The logo of the new Financial Conduct Authority is seen at the agency's headquarters in the Canary Wharf business district of LondonFor nearly nine months a stalker has plagued Community Energy. While many new community groups are either planning fundraising or actually installing new renewables, the Financial Conduct Authority has been shadowing the sector, threatening  two radical shake ups: one of which creates unnecessary uncertainty, the other of which would kill community energy stone dead.

Both are unwelcome. And yet it has been the former – the re-organisation of ‘bona-fide coops’ into ‘community benefit societies’ – that has garnered most of the attention. You can read about it and its implications here and here.  I’d also encourage you to sign the 38 degrees petition on this here – signatures are most welcome and you’ll be joining the impressive 15,000 people that have already done so.

Yet this debate has focussed attention away from an idea that would – if implemented – have much more profound effects. This is a new FCA suggestion that investors in energy coops should invest for ‘philanthropic’ reasons ‘with very little expectation’ of a financial return.

As the head of an organisation that looks after nearly £700,000 of (mostly Brightoners’) investments in local renewables, I can say with confidence that our organisation would not exist were our members asked to donate their money to our organisation as an act of philanthropy.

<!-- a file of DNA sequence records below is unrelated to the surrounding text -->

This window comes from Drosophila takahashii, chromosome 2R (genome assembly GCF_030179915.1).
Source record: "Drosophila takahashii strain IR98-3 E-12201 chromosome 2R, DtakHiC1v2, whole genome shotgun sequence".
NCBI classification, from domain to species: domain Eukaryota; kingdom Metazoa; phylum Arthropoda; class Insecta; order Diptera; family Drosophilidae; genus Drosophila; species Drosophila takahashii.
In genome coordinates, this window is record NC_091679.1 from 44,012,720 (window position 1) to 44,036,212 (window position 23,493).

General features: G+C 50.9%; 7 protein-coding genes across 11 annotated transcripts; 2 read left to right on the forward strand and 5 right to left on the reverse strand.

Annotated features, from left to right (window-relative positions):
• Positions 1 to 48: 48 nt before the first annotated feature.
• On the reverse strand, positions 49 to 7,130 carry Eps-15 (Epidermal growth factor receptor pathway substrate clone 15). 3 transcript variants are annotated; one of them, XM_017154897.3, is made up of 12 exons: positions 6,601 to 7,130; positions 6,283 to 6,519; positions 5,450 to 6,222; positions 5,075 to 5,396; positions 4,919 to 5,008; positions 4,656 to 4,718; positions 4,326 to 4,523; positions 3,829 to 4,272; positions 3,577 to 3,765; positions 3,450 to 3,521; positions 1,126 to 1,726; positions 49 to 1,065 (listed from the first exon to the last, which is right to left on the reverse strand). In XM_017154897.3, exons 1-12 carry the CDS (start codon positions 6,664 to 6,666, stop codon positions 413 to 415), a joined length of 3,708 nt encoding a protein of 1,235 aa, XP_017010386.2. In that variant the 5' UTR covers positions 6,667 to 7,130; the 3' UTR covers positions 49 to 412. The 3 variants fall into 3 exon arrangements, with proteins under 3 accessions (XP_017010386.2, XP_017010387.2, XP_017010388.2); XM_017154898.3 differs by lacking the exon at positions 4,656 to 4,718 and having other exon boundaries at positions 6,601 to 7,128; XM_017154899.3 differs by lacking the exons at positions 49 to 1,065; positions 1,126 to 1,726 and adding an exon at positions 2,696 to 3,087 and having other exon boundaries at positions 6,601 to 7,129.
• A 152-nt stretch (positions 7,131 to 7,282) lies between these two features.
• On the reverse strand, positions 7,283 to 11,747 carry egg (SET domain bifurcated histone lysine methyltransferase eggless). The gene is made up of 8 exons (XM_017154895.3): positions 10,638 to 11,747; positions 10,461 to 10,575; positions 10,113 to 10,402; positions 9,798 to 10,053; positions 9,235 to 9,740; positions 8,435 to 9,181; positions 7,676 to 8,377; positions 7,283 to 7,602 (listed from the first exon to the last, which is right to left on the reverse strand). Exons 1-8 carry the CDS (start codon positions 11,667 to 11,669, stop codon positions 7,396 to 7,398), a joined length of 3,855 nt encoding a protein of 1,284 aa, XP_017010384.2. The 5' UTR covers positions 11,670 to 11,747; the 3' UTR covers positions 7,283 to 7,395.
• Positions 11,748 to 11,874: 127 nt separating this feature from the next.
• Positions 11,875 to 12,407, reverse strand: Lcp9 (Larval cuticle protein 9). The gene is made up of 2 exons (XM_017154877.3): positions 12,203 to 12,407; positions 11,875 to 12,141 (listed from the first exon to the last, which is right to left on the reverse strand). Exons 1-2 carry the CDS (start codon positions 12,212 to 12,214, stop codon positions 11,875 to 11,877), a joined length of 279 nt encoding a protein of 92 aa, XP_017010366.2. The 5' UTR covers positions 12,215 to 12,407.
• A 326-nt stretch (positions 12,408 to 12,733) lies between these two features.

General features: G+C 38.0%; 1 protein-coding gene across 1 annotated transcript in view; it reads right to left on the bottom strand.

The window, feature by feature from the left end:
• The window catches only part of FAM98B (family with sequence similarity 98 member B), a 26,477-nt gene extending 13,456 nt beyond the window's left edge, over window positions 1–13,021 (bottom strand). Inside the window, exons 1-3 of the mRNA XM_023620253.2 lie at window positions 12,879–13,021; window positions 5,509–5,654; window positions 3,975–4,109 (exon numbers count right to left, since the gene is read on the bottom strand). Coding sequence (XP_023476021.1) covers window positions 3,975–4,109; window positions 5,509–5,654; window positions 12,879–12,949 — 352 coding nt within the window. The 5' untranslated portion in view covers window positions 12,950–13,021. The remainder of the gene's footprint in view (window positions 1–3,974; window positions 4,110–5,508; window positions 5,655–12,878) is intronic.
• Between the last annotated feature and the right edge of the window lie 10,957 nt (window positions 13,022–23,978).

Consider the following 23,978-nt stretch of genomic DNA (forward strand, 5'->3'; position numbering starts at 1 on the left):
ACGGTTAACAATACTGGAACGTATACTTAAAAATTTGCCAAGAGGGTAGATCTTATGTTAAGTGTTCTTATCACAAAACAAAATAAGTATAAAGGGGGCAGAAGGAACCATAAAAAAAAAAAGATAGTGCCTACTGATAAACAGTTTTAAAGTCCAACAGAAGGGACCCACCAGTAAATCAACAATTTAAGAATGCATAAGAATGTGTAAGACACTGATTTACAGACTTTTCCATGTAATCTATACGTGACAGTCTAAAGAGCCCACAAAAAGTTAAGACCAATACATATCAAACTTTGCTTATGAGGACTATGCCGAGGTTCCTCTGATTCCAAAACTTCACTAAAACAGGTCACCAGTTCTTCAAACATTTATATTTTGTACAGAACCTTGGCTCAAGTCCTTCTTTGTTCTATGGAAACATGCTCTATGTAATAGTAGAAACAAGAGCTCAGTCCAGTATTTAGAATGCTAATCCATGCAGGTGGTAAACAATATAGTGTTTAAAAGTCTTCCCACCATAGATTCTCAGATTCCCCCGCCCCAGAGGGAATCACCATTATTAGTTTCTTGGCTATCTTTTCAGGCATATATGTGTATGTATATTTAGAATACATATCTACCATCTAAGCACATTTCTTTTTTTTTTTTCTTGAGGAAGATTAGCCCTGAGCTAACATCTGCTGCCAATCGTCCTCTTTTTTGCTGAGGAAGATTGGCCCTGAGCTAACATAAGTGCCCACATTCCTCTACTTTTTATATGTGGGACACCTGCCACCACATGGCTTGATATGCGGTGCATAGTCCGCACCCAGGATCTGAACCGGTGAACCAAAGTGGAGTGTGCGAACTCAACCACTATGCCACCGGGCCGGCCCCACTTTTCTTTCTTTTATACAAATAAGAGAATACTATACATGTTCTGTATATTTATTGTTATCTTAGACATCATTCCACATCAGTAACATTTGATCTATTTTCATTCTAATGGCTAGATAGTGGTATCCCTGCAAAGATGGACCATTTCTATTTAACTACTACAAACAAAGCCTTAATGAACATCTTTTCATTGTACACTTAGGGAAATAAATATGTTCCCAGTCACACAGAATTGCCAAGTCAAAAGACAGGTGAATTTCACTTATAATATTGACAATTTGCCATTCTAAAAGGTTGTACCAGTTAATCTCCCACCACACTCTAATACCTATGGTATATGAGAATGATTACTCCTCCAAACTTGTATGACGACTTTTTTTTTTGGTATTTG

Coops UK has this to say: “The FCA is limiting the commercial viability of co-ops, by proposing a low and arbitrary cap on the financial returns that are shared with members of co-operative and community benefit societies when the business succeeds. The FCA asserts that community benefit societies must be “charitable and philanthropic” bodies in which people invest “with little hope of return”, while co-operative societies should not pay returns higher than those in “savings accounts”, or innovate in how they raise capital.”

While I’m sure many of our members would be very pleased were they to have enough assets to donate hundreds of thousands of pounds to worthy organisations, the reality is that the charitable or philanthropic donation of the scale required to fund renewable energy would exclusively the preserve of the super-rich. Instead, most of our members earn less than £30,000 a year. Why is it wrong that they these relatively low-earners want a reasonable return on their investments – as well as putting their cash towards something they believe in?

Put another way, it might be that the FCA wants local renewables to resemble a charity. But that is not the point of a co-operative, which exists because people want several types of return: social, environmental and financial.

In practice the FCA’s policy approach threatens to deter vital member investment in everything from pubs and sports clubs to consumer co-ops and renewable energy schemes.

In 2013 the community energy sector was worth £18m. This tiny sector now faces ‘regulator creep’ as the FCA seeks to impose its will into new areas. It should be local people who decide what they want to see in their communities – not an arbitrary distant – and unelected – authority.

I’d encourage you to write to your MP and express your views and also to encourage them to sign the Social Economy Charter as this makes specific reference to community energy.

Will

Brighton Energy Coop

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